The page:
40. The Statement of Objects and Reasons state: - " The rapid decline of India's wild animals and birds, one of the richest and most varied in the world, has been a cause of grave concern. Some wild animals and birds have already become extinct in this Country and others are in the danger of being so. Areas which were once teeming with wild life have become devoid of it and even in Sanctuaries and National Parks the protection afforded to wild life needs to be improved. The Wild Birds and Animals Protection Act, 1912 (8 of 1912 ) has become completely outmoded. The existing State laws are not only out-dated but provide punishments which are not commensurate with the offence and the financial benefits which accrue from poaching and trade in wild life produce. Further, such laws mainly relate to control of hunting and do not emphasise the other factors which are also prime reasons for the decline of India's wild life, namely, taxidermy and trade in wild life and products derived therefrom.

Having considered the relevant local provisions existing in the States, the Government came to the conclusion that these are neither adequate nor satisfactory. There is, therefore, an urgent need for introducing a comprehensive legislation, which would provide for the protection of wild animals and birds and for all matters connected therewith or ancillary and incidental thereto."

Thus, the object of the Act was to protect wild life in this country which was in the danger of becoming extinct, thereby disturbing the ecology of the environment.

41. In our opinion, therefore, it is not necessary to give a wider definition of the word 'coral" (so as to include both the meanings of the word 'coral') to sub serve the purpose of the Act. In this way by giving a narrower meaning of the word 'coral' we will be striking a balance, and not interfere with the livelihood of a large number of people, who depend upon gathering such dead coral and selling them.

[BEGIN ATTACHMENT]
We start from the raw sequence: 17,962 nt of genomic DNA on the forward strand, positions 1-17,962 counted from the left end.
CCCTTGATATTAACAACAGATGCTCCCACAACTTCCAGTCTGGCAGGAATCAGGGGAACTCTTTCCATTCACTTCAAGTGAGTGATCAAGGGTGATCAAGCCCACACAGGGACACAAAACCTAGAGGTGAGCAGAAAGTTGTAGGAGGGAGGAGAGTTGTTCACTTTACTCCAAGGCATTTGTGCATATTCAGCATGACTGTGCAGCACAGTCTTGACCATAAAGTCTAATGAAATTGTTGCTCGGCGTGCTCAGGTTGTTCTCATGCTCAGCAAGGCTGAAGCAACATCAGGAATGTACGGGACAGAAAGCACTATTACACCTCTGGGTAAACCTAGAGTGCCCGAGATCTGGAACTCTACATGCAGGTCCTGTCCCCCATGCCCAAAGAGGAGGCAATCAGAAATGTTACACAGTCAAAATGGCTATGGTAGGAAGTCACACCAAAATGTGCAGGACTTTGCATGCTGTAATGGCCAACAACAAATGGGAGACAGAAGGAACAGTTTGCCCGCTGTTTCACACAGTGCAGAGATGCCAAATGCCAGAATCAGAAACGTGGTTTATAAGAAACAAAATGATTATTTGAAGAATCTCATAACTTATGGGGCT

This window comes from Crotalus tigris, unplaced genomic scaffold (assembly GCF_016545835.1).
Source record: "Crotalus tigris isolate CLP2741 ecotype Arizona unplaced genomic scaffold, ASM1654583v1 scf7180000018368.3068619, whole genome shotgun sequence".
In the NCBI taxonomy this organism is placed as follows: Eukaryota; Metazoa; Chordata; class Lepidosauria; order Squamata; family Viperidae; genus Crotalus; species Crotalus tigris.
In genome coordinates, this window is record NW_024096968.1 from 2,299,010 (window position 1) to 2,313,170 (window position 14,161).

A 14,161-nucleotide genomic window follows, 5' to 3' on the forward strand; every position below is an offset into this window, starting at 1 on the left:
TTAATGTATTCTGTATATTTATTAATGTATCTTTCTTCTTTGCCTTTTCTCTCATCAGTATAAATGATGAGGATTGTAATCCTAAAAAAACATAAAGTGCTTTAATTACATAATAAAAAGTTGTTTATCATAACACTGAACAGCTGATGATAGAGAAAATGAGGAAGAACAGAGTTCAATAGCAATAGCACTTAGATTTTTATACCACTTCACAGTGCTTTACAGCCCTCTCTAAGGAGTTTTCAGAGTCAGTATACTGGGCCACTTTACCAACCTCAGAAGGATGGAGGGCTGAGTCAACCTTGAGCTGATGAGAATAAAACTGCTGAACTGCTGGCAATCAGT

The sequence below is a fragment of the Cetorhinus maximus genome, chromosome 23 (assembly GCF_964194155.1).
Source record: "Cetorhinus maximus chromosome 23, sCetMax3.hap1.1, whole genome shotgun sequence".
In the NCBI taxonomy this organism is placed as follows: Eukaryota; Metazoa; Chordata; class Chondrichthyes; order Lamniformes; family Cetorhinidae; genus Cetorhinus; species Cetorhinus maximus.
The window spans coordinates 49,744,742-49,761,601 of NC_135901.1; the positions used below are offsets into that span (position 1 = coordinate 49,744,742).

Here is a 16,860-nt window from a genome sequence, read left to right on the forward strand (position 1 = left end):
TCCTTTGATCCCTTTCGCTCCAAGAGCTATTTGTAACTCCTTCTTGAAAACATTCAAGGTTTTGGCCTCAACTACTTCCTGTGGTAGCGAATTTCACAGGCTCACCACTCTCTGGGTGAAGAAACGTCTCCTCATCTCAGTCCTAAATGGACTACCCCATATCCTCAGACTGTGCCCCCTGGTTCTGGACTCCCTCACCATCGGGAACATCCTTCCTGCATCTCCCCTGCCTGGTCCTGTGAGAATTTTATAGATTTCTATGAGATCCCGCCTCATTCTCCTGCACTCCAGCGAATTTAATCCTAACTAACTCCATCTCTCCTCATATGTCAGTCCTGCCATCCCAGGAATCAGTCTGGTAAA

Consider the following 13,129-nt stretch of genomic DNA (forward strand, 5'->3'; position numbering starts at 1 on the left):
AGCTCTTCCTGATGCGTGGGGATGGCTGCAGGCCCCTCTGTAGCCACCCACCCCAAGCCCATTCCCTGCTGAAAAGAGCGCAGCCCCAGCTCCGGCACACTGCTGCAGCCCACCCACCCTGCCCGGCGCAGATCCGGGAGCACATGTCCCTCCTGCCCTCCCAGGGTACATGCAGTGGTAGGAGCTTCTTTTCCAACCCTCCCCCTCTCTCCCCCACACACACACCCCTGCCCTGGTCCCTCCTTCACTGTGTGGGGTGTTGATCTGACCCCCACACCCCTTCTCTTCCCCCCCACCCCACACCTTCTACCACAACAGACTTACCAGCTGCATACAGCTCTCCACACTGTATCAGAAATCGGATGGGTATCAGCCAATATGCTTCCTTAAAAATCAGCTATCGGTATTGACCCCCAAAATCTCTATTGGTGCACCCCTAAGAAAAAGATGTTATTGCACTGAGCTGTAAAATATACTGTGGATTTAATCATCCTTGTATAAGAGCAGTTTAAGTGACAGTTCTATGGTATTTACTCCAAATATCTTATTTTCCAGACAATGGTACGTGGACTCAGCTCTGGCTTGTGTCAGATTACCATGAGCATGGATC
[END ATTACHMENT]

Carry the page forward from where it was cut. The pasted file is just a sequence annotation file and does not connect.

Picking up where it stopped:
42. In our opinion, the learned single Judge has taken a correct view and hence it is not necessary to strike down the impugned notification, but instead it has to be interpreted in the manner suggested by the learned single Judge.

43. We, therefore, make it clear that as long as the writ petitioners do not catch and kill alive animals by severing their external skeleton, but only purchase the coral reef being the outer skeleton of the dead sea animal, which is washed ashore after the death of the reef building coral, the authorities have no right to interfere with the activities, as they do not violate the provision of the Act.

44. With these observations, the writ appeals are dismissed. No costs. Consequently, W.AM.Ps are also dismissed.

Index:Yes

Internet:Yes

pv/

Copy to:

1. The State of Tamil Nadu

rep. by its Secretary to Government,

Forest and Fisheries Department,

Fort.St.George,

Chennai - 600 009.

2. The Ranger,

Gulf of Mannar,

National Marine Park,

Tuticorin - 2.

3. The Union of India,

rep. by its Secretary,

Ministry of Environment and Forest,

New Delhi.

4. The District Collector,

Tuticorin.

5. The Assistant Director of Fisheries,

Tuticorin.




Copyright

Reproduced in accordance with s52(q) of the Copyright Act 1957 (India) from judis.nic.in, indiacode.nic.in and other Indian High Court Websites